Developmental Changes in The Adventures of Huckleberry Finn
In the novel "The Adventures of Huckleberry Finn" by Mark Twain, the
protagonist, Huck, undergoes a series of developmental changes in his character.
He is often torn between the ideas of society and those of his friends. This
can all be very confusing for a boy who is about 14 years old. Huck also has a
drunken pap who doesn't care at all for him. Huck is then forced to live with
Widow Douglas and Miss Watson. Throughout the story we see Huck represent the
morals of the innocent prevailing over those of society. In his "adventures,"
he learns the meaning of true friendship and what's really important in life.
In the story, Huck makes the decision to escape from his "family." This is
a decision that goes against the morals of Huck's society, church and state.
Children aren't supposed to run away from their parents. Also, his decision to
help Jim escape goes against the same morals. In his "adventurous" escape down
the Mississippi, he begins to feel truly free. This is a feeling that is
contrasted acutely of society's "oppression" of freedom, basically when he is on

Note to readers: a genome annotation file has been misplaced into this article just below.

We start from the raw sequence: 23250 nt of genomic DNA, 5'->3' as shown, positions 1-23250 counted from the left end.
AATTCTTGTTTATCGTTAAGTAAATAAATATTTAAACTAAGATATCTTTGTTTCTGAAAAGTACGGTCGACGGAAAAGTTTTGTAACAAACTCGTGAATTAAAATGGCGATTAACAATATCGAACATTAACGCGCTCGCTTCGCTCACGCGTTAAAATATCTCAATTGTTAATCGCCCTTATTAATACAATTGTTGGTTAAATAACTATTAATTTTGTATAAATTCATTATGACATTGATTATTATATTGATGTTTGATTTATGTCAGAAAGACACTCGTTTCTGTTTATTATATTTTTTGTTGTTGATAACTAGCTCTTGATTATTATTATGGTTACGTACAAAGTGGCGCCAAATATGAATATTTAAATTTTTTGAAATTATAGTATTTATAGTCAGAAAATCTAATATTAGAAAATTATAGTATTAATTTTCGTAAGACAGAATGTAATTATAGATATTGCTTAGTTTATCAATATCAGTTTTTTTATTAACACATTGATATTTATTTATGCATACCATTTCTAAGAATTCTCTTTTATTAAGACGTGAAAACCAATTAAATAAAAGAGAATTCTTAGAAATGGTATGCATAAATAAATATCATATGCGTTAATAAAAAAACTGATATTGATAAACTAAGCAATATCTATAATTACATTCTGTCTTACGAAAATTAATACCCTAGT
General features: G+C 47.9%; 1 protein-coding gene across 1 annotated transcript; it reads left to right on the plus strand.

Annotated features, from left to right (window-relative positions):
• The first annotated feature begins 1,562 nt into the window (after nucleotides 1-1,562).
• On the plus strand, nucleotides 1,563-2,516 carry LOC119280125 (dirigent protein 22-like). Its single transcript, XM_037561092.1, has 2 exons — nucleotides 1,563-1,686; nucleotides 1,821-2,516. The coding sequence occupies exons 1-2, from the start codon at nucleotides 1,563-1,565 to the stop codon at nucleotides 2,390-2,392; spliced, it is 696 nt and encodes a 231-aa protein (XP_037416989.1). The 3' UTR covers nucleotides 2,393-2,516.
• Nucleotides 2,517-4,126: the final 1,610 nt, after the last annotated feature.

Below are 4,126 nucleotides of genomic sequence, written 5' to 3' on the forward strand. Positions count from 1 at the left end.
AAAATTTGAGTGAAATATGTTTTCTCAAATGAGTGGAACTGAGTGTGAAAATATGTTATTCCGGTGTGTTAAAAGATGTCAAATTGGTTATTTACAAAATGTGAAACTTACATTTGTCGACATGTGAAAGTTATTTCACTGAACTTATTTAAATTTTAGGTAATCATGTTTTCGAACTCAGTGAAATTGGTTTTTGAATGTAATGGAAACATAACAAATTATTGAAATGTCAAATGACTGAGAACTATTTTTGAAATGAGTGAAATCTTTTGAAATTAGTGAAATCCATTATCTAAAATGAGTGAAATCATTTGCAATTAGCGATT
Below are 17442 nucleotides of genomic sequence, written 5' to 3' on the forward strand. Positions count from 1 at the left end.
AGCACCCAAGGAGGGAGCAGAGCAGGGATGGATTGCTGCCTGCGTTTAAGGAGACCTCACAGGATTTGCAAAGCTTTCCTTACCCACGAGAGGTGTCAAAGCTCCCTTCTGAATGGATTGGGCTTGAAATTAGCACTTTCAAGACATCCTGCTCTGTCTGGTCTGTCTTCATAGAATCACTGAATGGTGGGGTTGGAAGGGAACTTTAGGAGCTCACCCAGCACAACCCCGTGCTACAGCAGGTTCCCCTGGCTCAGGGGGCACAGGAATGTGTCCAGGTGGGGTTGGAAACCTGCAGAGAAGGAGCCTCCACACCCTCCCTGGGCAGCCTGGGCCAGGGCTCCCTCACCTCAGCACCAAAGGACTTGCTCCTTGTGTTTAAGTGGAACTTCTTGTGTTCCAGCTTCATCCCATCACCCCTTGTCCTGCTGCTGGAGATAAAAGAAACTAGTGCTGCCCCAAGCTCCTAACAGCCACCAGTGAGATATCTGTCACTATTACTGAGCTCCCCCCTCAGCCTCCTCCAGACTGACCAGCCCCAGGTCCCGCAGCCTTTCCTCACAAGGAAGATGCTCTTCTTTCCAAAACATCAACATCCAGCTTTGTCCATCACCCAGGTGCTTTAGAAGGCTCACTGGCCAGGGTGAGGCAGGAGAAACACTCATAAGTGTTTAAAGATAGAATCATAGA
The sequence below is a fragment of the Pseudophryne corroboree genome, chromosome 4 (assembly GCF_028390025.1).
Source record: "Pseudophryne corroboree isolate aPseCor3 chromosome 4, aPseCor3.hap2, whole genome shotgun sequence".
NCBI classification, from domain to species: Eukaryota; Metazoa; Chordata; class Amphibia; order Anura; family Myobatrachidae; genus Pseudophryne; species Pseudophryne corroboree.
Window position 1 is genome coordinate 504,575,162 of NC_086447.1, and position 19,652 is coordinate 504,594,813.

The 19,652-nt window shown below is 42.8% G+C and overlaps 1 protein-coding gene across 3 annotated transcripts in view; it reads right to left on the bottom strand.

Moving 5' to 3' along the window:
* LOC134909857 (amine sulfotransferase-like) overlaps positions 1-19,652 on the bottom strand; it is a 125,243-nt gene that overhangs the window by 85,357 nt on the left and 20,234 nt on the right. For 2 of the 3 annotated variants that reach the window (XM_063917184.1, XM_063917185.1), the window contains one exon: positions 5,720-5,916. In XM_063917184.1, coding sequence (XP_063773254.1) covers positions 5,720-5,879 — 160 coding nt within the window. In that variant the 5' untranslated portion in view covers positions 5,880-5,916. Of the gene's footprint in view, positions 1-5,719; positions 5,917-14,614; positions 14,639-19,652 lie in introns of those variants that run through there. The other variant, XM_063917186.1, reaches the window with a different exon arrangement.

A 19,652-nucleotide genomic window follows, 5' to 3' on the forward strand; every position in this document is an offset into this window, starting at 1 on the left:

land. In Jim's and Huck's escape, they are able to build their trust and
friendship for each other. However, at the same time he must leave behind
societies ways... getting "sivilized, money, and "family."
Along Jim's and Huck's "adventure," they have many conversations along the
way. These conversations consist about their freedom, money, and superstition.
In the story, they both have their own opinions about various things, like
"'Well, but he was the wisest man, anyway; because the widow she told
me so, her own self."
"I doan' k'yer what de widder say, he warn't no wise man nuther. He
has some er de dad-fetchedes' ways I ever see. Does you know 'bout dat
dat he 'uz gwyne to chop in two?"
"Yes, the widow told me all about it."
"Well, den! Warn' dat de beatenes' notion in de worl'? You jus' take
en look at it a minute. Dah's de stump, dah-dat's one er de women! heah's
you-dat's de yuther one; I's Sollermun; en dish yer dollar bill's
de chile. Bofe un you claims it. What does I do? Does I shin
aroun' mongs' de neighbors en fine out which un you de bill do b'long to, en
han' it over to de right one, all safe en soun, de way dat anybody
dat had any gumption would? No; I take en whack de bill in two, en
give half it to you, en de yuther to de yuther women. Dat's de way
Sollermum was gwyne to do wid de chile. Now I want to ast you; what's de use er
dat half a billl?-can't buy noth'n wid it. En what use is a half a chile? I
wouldn' give a...